Live update: I was just sat in the bar typing this up, when the owner asked me if I would be eating dinner, which was Chicken stir fry. Before I had time to answer the barman (who is Dutch) came along with his huge dog.
He said,” Is anyone in your group by chance a vegetarian.”
I said, “Yes, actually I am.”
“Oh good. It's my dog. He's drinking but he won't eat”.
“Ah, you said veterinarian didn't you.”
( I got an email from my wife recently who, after reading my blog, said, and I quote - “You're an idiot”. Guilty as charged.)
Although we're not riding off road in this part of Africa, every day starts and ends with a little off road section as we take a track off the main road down to the campsite we're staying at. Sometimes it's short and easy, other times it isn't.
Photos of us getting to and from various accommodation.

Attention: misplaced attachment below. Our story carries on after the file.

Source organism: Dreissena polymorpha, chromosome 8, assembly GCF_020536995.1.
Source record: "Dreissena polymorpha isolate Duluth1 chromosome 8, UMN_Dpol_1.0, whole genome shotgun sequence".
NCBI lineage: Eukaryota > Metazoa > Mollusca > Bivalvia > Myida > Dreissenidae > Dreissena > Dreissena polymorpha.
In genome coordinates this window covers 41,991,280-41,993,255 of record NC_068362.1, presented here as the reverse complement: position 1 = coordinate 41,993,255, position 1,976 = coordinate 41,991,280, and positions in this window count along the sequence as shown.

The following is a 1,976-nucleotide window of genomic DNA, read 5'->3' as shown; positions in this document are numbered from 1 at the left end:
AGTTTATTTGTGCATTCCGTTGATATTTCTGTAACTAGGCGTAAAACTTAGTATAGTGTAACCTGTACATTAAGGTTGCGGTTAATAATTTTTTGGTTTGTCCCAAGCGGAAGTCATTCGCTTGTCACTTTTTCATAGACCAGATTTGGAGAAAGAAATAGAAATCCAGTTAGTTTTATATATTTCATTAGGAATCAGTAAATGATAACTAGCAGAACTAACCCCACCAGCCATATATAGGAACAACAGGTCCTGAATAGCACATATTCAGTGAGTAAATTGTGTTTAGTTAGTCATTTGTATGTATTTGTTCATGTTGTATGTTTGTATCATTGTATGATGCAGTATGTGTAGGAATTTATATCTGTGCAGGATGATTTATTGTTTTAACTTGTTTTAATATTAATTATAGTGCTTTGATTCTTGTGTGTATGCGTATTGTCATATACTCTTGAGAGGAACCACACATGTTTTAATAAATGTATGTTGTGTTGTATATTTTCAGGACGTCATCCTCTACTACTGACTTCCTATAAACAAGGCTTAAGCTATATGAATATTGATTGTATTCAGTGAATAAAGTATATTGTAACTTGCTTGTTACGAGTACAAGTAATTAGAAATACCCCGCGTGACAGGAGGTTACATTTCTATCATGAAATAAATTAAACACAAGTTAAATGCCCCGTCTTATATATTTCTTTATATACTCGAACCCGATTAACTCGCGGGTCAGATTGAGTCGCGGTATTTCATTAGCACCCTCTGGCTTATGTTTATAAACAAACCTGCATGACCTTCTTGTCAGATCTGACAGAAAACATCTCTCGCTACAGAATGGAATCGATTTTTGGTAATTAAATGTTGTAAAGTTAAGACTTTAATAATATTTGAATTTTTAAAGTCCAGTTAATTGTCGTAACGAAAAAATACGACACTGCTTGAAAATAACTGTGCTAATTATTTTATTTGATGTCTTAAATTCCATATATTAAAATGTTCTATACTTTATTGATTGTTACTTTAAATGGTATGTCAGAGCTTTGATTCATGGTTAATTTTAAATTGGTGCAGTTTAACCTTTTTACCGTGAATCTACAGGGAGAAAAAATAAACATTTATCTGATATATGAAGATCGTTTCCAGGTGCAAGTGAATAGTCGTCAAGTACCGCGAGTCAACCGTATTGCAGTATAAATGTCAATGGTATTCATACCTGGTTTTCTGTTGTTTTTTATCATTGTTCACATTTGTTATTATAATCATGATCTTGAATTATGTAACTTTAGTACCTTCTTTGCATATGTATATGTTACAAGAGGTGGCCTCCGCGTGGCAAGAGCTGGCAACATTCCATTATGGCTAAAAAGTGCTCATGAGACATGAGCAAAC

Some are steep
What you can’t see is the guy behind Daryll, pushing!
Told you.
This one was steep AND rocky.
Back break on. DON’T touch the front break.
It might look easy to you. You weren’t there!
Another day, another border. This time crossing from Malawi (I liked Malawi) into Tanzania. Leaving Malawi should have been straight forward – the passport guy stamped the passport and the carnet guy cancelled the carnet, and like all the borders I've crossed (except getting into Zimbabwe) there has been no queue and no waiting. However we had money to change. I had about $30 in Malawi Kwatcha and Daryll had $200. We'd stopped at the last big town before the border but the banks weren't interested. I had one bizarre chat with the man sitting at the “Foreign Exchange” desk of the Malawi National Bank...